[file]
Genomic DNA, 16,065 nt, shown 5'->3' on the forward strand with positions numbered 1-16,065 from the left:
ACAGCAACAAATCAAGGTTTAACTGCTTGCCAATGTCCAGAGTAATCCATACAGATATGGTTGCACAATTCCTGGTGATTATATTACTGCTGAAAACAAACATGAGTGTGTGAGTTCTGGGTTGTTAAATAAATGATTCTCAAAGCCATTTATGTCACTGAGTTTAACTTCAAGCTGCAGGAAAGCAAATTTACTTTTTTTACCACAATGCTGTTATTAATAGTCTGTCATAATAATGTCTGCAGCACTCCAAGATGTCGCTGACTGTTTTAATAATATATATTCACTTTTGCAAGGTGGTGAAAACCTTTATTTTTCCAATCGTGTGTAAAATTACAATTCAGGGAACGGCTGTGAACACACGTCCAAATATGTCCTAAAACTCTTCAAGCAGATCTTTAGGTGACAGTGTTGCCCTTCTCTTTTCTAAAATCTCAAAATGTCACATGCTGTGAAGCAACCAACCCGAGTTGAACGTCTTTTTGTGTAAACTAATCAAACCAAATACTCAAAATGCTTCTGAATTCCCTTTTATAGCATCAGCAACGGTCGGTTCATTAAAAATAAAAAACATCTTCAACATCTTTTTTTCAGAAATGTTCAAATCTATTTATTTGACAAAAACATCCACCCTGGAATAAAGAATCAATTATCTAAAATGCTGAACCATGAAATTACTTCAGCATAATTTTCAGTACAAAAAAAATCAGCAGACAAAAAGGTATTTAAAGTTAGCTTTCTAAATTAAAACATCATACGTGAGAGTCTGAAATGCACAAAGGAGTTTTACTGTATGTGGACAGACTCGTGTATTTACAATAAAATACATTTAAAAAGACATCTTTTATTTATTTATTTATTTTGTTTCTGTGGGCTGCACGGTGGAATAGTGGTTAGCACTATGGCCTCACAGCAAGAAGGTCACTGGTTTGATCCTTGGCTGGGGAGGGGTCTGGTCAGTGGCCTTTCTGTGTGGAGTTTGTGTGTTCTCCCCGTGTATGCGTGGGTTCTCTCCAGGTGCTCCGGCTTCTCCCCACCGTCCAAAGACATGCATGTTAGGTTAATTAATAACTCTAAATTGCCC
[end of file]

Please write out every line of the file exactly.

Genomic DNA, 16,065 nt, shown 5'->3' on the forward strand with positions numbered 1-16,065 from the left:
ACAGCAACAAATCAAGGTTTAACTGCTTGCCAATGTCCAGAGTAATCCATACAGATATGGTTGCACAATTCCTGGTGATTATATTACTGCTGAAAACAAACATGAGTGTGTGAGTTCTGGGTTGTTAAATAAATGATTCTCAAAGCCATTTATGTCACTGAGTTTAACTTCAAGCTGCAGGAAAGCAAATTTACTTTTTTTACCACAATGCTGTTATTAATAGTCTGTCATAATAATGTCTGCAGCACTCCAAGATGTCGCTGACTGTTTTAATAATATATATTCACTTTTGCAAGGTGGTGAAAACCTTTATTTTTCCAATCGTGTGTAAAATTACAATTCAGGGAACGGCTGTGAACACACGTCCAAATATGTCCTAAAACTCTTCAAGCAGATCTTTAGGTGACAGTGTTGCCCTTCTCTTTTCTAAAATCTCAAAATGTCACATGCTGTGAAGCAACCAACCCGAGTTGAACGTCTTTTTGTGTAAACTAATCAAACCAAATACTCAAAATGCTTCTGAATTCCCTTTTATAGCATCAGCAACGGTCGGTTCATTAAAAATAAAAAACATCTTCAACATCTTTTTTTCAGAAATGTTCAAATCTATTTATTTGACAAAAACATCCACCCTGGAATAAAGAATCAATTATCTAAAATGCTGAACCATGAAATTACTTCAGCATAATTTTCAGTACAAAAAAAATCAGCAGACAAAAAGGTATTTAAAGTTAGCTTTCTAAATTAAAACATCATACGTGAGAGTCTGAAATGCACAAAGGAGTTTTACTGTATGTGGACAGACTCGTGTATTTACAATAAAATACATTTAAAAAGACATCTTTTATTTATTTATTTATTTTGTTTCTGTGGGCTGCACGGTGGAATAGTGGTTAGCACTATGGCCTCACAGCAAGAAGGTCACTGGTTTGATCCTTGGCTGGGGAGGGGTCTGGTCAGTGGCCTTTCTGTGTGGAGTTTGTGTGTTCTCCCCGTGTATGCGTGGGTTCTCTCCAGGTGCTCCGGCTTCTCCCCACCGTCCAAAGACATGCATGTTAGGTTAATTAATAACTCTAAATTGCCC